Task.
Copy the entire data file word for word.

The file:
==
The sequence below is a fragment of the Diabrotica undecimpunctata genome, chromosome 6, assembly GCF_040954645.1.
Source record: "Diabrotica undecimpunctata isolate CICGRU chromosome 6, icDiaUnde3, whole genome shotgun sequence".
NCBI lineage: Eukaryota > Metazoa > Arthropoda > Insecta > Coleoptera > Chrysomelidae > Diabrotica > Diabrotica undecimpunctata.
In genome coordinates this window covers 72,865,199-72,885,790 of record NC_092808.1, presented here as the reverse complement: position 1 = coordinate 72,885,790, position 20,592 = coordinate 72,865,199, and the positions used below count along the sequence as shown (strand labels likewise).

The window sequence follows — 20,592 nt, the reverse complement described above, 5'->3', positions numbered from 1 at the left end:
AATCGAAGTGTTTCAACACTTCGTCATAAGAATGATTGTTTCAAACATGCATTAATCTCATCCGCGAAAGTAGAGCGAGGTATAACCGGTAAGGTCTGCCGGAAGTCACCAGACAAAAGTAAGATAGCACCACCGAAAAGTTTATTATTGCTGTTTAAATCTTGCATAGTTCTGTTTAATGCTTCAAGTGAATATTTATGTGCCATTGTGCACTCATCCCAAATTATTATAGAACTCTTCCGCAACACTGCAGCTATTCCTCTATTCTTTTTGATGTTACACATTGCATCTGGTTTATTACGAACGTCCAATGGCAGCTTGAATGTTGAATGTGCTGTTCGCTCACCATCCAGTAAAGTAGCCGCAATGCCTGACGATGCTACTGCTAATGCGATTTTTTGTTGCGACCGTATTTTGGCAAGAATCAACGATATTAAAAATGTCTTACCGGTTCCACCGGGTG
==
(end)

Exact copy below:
The sequence below is a fragment of the Diabrotica undecimpunctata genome, chromosome 6, assembly GCF_040954645.1.
Source record: "Diabrotica undecimpunctata isolate CICGRU chromosome 6, icDiaUnde3, whole genome shotgun sequence".
NCBI lineage: Eukaryota > Metazoa > Arthropoda > Insecta > Coleoptera > Chrysomelidae > Diabrotica > Diabrotica undecimpunctata.
In genome coordinates this window covers 72,865,199-72,885,790 of record NC_092808.1, presented here as the reverse complement: position 1 = coordinate 72,885,790, position 20,592 = coordinate 72,865,199, and the positions used below count along the sequence as shown (strand labels likewise).

The window sequence follows — 20,592 nt, the reverse complement described above, 5'->3', positions numbered from 1 at the left end:
AATCGAAGTGTTTCAACACTTCGTCATAAGAATGATTGTTTCAAACATGCATTAATCTCATCCGCGAAAGTAGAGCGAGGTATAACCGGTAAGGTCTGCCGGAAGTCACCAGACAAAAGTAAGATAGCACCACCGAAAAGTTTATTATTGCTGTTTAAATCTTGCATAGTTCTGTTTAATGCTTCAAGTGAATATTTATGTGCCATTGTGCACTCATCCCAAATTATTATAGAACTCTTCCGCAACACTGCAGCTATTCCTCTATTCTTTTTGATGTTACACATTGCATCTGGTTTATTACGAACGTCCAATGGCAGCTTGAATGTTGAATGTGCTGTTCGCTCACCATCCAGTAAAGTAGCCGCAATGCCTGACGATGCTACTGCTAATGCGATTTTTTGTTGCGACCGTATTTTGGCAAGAATCAACGATATTAAAAATGTCTTACCGGTTCCACCGGGTG